Work over the winter season to help keep a sand dune and forest habitat on Anglesey healthy is now complete.
Sands of LIFE, an EU-funded conservation project led by Natural Resources Wales (NRW), aims to revitalise sand dunes across Wales.
The winter work at Newborough saw the project scrape about 0.36 ha at Gull Slack – one of the low-lying open glades in the forest near Penrhos Dunes. Scraping away overgrown vegetation helps to expose bare sand and create further damp habitat for native plants and invertebrates to inhabit.
Other winter tasks completed at Newborough included 5ha of mowing, 2.2ha of dune slack rejuvenation, 0.3ha of de-stumping and around 20ha of invasive non-native species and native scrub removal.
Contractors on behalf of the project cleared clematis whilst also removing invasive non-native scrub on the Afon Cefni boundary of Newborough Forest. This allows the natural regeneration of native willow and alder scrub to create a natural transition from open habitat to woodland.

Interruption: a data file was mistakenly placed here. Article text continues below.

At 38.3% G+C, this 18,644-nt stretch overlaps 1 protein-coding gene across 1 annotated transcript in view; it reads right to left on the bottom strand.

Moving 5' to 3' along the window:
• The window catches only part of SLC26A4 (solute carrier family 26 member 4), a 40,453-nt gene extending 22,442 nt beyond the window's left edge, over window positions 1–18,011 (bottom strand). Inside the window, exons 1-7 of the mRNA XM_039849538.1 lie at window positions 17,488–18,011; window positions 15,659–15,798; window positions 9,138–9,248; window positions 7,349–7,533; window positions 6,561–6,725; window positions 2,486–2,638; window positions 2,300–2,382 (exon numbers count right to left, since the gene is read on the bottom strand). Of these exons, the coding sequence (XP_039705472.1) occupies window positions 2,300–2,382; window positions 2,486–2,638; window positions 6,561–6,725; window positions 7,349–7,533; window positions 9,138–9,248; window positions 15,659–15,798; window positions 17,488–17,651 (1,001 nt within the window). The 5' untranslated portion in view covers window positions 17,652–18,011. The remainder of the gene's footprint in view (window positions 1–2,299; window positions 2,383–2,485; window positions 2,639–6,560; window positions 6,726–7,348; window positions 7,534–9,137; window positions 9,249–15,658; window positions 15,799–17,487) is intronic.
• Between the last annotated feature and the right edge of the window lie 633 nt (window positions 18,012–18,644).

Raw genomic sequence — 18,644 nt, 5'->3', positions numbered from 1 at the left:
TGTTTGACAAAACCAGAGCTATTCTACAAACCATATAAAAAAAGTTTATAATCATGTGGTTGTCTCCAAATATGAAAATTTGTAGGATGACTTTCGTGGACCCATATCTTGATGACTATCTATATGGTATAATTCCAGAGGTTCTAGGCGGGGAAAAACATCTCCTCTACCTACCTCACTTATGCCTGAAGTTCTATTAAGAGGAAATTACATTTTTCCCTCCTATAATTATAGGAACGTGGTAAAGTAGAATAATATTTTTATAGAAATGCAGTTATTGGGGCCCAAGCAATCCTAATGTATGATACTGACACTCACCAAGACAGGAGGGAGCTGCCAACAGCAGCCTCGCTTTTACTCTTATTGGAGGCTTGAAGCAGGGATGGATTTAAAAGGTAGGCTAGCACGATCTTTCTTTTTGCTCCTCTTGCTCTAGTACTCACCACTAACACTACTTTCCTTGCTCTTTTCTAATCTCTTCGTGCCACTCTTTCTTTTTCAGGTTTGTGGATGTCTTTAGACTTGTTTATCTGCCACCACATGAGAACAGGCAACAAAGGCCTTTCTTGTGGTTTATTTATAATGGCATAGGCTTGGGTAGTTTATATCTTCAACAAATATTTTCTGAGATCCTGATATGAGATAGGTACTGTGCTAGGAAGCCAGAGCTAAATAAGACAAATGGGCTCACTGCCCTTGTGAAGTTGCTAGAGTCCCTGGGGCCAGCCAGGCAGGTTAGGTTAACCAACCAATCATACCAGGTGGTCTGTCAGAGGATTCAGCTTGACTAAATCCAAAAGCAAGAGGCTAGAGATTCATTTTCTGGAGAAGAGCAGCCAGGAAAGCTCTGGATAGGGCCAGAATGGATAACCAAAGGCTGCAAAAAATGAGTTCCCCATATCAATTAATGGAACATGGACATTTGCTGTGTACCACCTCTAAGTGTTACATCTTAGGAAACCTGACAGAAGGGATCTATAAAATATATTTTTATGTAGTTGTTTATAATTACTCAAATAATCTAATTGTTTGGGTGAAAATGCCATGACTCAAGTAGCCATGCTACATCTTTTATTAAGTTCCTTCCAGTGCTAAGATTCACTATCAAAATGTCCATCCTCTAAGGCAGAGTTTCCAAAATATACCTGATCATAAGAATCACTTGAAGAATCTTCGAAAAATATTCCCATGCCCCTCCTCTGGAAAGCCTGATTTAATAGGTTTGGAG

Important work was also carried out to remove scrub in the Ffrydiau Pools, Cerrig Duon, Pant y Fuches and Pant Mawr glades, including the removal of a patch of invasive bamboo, which is an alien species. This work will maintain the glades as sunny, open spaces in the forest and create more space for native low-growing plants to thrive, including the endangered shore dock.
Leigh Denyer, Sands of LIFE Project and Monitoring Officer North, said:
“Newborough Forest and Warren is such a wonderful place and the Sands of LIFE team are very happy to have been able provide the important wildlife habitats there with a much-needed boost over the winter months.
“Whilst scraping the dune slack may sound and look extreme initially, our work is crucial to help recreate bare sand habitat that has gradually been disappearing from our coastlines over the years.
“We would like to thank all parties included in the work, including colleagues at NRW and our contractors GMD Limited, Tir a Choed, Gwalch Cyf and AJ Butler. We look forward to seeing the positive results of our work over the coming years.”
Overall, Sands of LIFE is restoring over 2,400 hectares of sand dunes, across four Special Areas of Conservation, on 10 separate Welsh sites. The project runs until December 2022. Separate Sands of LIFE winter work took place at eight other sites around Wales to further boost this special habitat.